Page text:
Decline of Atlantic City’s Casino Industry Could Mean Las Vegas is Next

As the casinos of Atlantic City face ever-growing crises, the rest of the country’s gambling industry is showing concern of what will come next.

According to a July 14 Los Angeles Times article, the Revel Casino recently filed bankruptcy for the second time in a little more than a year and could soon close — which would make 3,140 people unemployed in a local economy with a 10% unemployment rate.

“In total, 7,000 casino workers, or 25% of the Atlantic City casino workforce, could be losing their jobs in the next couple of months,” the Los Angeles Times reports.

The gambling industry as a whole remains huge despite Atlantic City’s troubles. Throughout the U.S., some $600 billion changed hands last year because of gambling.

According to the Los Angeles Times, this may be because Atlantic City is a “drive-to” destination, while other gambling hubs like Las Vegas are air-travel destinations that aren’t affected by competition from casinos in nearby communities.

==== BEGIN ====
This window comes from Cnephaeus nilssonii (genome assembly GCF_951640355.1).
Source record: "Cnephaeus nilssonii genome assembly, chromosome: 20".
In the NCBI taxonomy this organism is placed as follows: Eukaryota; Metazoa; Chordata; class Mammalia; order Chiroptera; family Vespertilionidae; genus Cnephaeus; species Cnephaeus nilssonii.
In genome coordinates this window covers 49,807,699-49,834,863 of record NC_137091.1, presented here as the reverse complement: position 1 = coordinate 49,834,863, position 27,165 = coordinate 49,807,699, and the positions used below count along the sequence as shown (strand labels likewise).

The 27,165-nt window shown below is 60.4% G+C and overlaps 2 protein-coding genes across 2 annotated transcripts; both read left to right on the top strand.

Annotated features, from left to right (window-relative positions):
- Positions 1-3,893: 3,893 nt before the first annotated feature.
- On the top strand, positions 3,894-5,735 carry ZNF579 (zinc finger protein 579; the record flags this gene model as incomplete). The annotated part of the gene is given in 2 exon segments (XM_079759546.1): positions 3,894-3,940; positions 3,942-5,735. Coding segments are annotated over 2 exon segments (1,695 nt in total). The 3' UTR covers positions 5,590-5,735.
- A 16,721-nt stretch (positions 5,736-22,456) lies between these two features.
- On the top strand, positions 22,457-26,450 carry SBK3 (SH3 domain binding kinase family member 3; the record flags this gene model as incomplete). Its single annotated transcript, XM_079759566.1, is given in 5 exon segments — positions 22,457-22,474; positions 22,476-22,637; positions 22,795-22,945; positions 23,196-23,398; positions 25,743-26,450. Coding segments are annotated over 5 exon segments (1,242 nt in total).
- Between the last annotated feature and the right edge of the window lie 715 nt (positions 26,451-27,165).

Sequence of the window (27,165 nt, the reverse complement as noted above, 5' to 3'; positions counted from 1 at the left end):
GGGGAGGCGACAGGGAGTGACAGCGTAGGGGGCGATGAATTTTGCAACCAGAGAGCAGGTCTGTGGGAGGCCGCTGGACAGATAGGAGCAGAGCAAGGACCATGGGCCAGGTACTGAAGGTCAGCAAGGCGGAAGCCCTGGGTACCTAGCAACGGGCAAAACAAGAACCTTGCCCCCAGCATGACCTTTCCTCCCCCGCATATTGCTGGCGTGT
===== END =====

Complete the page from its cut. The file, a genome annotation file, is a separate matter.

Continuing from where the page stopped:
Las Vegas also offers plenty of non-gambling appeal to tourists, which Atlantic City has failed to do, providing nightlife, top-notch dining, exclusive shows and more.

However, Atlantic City’s demise is a reminder that the casino industry is far from infinite, according to the Los Angeles Times article.

“The idea that casinos are a panacea for municipal decline was never very sound to begin with, and now it looks worse than ever,” the article writes.

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